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The Daily Wildcat

The Daily Wildcat


UA falls short of national title

It seemed like they did the impossible.

The 2010 Arizona softball team won five straight elimination games to prevent it from making another quick exit from the Women’s College World Series for the third year in a row.

After losing its initial opening round game to the Tennessee Lady Volunteers by a mercy rule 9-0, the Wildcats defeated then-defending national champion Washington, followed by Hawaii, and then Tennessee twice on June 6 to move on to the championship series in Oklahoma City, Okla.

“”Obviously I know how tough it is when you lose the first game to fight back, and so this has to go right up there as one of the great moments in Arizona history to give us an opportunity to play for a championship,”” Arizona head coach Mike Candrea said.

Arizona was the first team to advance to the championship series after losing its opening round game since the 1992 Arizona Wildcats did it before falling to UCLA in the national title game.

Unfortunately for Arizona, history sometimes repeats itself.

In 2010, the Wildcats fell 2-0 to UCLA in the best-of-three championship series, including a game one loss that ended in heartbreaking fashion for Arizona.

Game 1 of the championship series saw an extra innings showdown between the Bruins and the Wildcats.

The back-and-forth contest featured four ties and had Arizona and UCLA tied for the same amount of hits, runs and errors.

In the bottom of the seventh inning with the Wildcats up 5-4, UCLA’s Dani Yudin sent a ball into left-center field that could have potentially ended the game. But a miscommunication between left fielder Brittany Lastrapes and center fielder Lauren Schutzler allowed the ball to fall and extend the game into extra innings.

“”It was well-played to the most part,”” said Arizona head coach Mike Candrea. “”The one part that wasn’t ended up costing us.””

UCLA’s Megan Langenfeld would deliver the crushing blow in the bottom of the eighth inning, giving the Bruins the 6-5 edge, and once again forcing Arizona to the brink of elimination.

“”When you’re going into a game against UCLA, it’s going to be prizefight,”” Candrea said. “”The last one standing is the one that wins.””

Game 2 did not have the same dramatics as Game one.

UCLA took a 2-0 lead just three batters into the game and consistently added insurance runs in the later innings.

Arizona tried to mount a comeback through middle innings, but it would not be enough to give the Wildcats a shot at the national title. A three-run deficit in the bottom of the fourth would be as close as Arizona would get.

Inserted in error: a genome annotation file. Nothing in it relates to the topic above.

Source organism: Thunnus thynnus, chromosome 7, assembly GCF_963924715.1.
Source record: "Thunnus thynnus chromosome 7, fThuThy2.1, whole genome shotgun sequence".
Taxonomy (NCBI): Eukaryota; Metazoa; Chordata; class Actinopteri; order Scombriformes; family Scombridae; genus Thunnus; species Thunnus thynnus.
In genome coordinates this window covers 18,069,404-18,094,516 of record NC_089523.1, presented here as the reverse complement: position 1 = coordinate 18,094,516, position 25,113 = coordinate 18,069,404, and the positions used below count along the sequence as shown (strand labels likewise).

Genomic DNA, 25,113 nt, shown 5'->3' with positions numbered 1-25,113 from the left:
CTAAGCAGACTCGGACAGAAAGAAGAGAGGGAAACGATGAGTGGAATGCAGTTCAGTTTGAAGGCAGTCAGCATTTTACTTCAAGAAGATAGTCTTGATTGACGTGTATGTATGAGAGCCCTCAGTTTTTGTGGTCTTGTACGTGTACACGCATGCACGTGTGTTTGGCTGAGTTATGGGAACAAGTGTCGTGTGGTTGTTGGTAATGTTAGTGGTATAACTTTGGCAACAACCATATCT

“”I think we came to the ball park ready to play,”” Candrea said. “”We just didn’t have all the things that we needed to together to make this game close.””

Although their run ended in disappointment, the Wildcats proved that Arizona was back to its championship form. The previous two years had seen the Wildcats make a quick exit after losing twice in the double elimination format.

“”I think we expelled a lot of energy to get here,”” Candrea said. “”I’m very proud of this team for the fight they put up through this week.””

Extra bases

Freshman phenom

The Wildcats rode the arm of freshman ace Kenzie Fowler all the way to the championship series. Fowler threw 805 pitches and nearly every inning in the Women’s College World Series for the Wildcats.

“”She has thrown a bunch,””  Candrea said of Fowler’s pitch count. “”My God, this young lady has done a miraculous job to get us here.””

Fowler’s season would go down as the second best freshman season in Arizona history. She finished with a 38-9 record with 1.53 ERA in 284.1 innings pitched and 371 strikeouts.

Vintage softball

The 2010 championship series plagued the two programs with the most wins in college softball against one another and was reminiscent of the early 1990s when Arizona and UCLA met three straight times to decide the national championship.

“”I guess it is like old times,”” said Arizona head coach Mike Candrea. “”Back then it was a white ball with white seams, aluminum bats and now we have composite bat that’s changed the complexity of the game a bit.””

UCLA and Arizona have met a total of seven times in the championship series with Arizona holding a 4-3 edge, despite coming up short in 2010. The 2010 matchup was the first in the best-of-three championship format.

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